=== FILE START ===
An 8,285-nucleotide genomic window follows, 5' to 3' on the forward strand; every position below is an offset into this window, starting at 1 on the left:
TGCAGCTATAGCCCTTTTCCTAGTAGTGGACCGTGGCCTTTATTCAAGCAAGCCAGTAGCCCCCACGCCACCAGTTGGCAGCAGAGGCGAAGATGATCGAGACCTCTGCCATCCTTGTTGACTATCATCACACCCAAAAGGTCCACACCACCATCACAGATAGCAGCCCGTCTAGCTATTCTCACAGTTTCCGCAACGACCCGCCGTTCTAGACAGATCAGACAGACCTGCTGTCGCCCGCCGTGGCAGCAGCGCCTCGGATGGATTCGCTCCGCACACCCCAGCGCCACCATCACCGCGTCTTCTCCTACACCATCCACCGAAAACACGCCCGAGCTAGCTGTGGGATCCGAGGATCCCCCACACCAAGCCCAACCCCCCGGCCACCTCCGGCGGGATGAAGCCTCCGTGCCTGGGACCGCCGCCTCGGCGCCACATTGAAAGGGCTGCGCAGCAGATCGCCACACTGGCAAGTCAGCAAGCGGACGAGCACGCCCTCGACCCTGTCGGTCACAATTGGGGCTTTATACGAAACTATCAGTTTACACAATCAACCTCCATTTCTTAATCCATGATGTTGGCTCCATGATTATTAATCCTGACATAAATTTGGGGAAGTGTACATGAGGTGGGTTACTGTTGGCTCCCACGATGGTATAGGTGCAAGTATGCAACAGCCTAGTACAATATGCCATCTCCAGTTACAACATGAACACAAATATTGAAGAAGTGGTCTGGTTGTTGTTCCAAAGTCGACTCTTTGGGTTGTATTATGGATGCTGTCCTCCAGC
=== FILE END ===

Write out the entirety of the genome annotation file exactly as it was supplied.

An 8,285-nucleotide genomic window follows, 5' to 3' on the forward strand; every position below is an offset into this window, starting at 1 on the left:
TGCAGCTATAGCCCTTTTCCTAGTAGTGGACCGTGGCCTTTATTCAAGCAAGCCAGTAGCCCCCACGCCACCAGTTGGCAGCAGAGGCGAAGATGATCGAGACCTCTGCCATCCTTGTTGACTATCATCACACCCAAAAGGTCCACACCACCATCACAGATAGCAGCCCGTCTAGCTATTCTCACAGTTTCCGCAACGACCCGCCGTTCTAGACAGATCAGACAGACCTGCTGTCGCCCGCCGTGGCAGCAGCGCCTCGGATGGATTCGCTCCGCACACCCCAGCGCCACCATCACCGCGTCTTCTCCTACACCATCCACCGAAAACACGCCCGAGCTAGCTGTGGGATCCGAGGATCCCCCACACCAAGCCCAACCCCCCGGCCACCTCCGGCGGGATGAAGCCTCCGTGCCTGGGACCGCCGCCTCGGCGCCACATTGAAAGGGCTGCGCAGCAGATCGCCACACTGGCAAGTCAGCAAGCGGACGAGCACGCCCTCGACCCTGTCGGTCACAATTGGGGCTTTATACGAAACTATCAGTTTACACAATCAACCTCCATTTCTTAATCCATGATGTTGGCTCCATGATTATTAATCCTGACATAAATTTGGGGAAGTGTACATGAGGTGGGTTACTGTTGGCTCCCACGATGGTATAGGTGCAAGTATGCAACAGCCTAGTACAATATGCCATCTCCAGTTACAACATGAACACAAATATTGAAGAAGTGGTCTGGTTGTTGTTCCAAAGTCGACTCTTTGGGTTGTATTATGGATGCTGTCCTCCAGC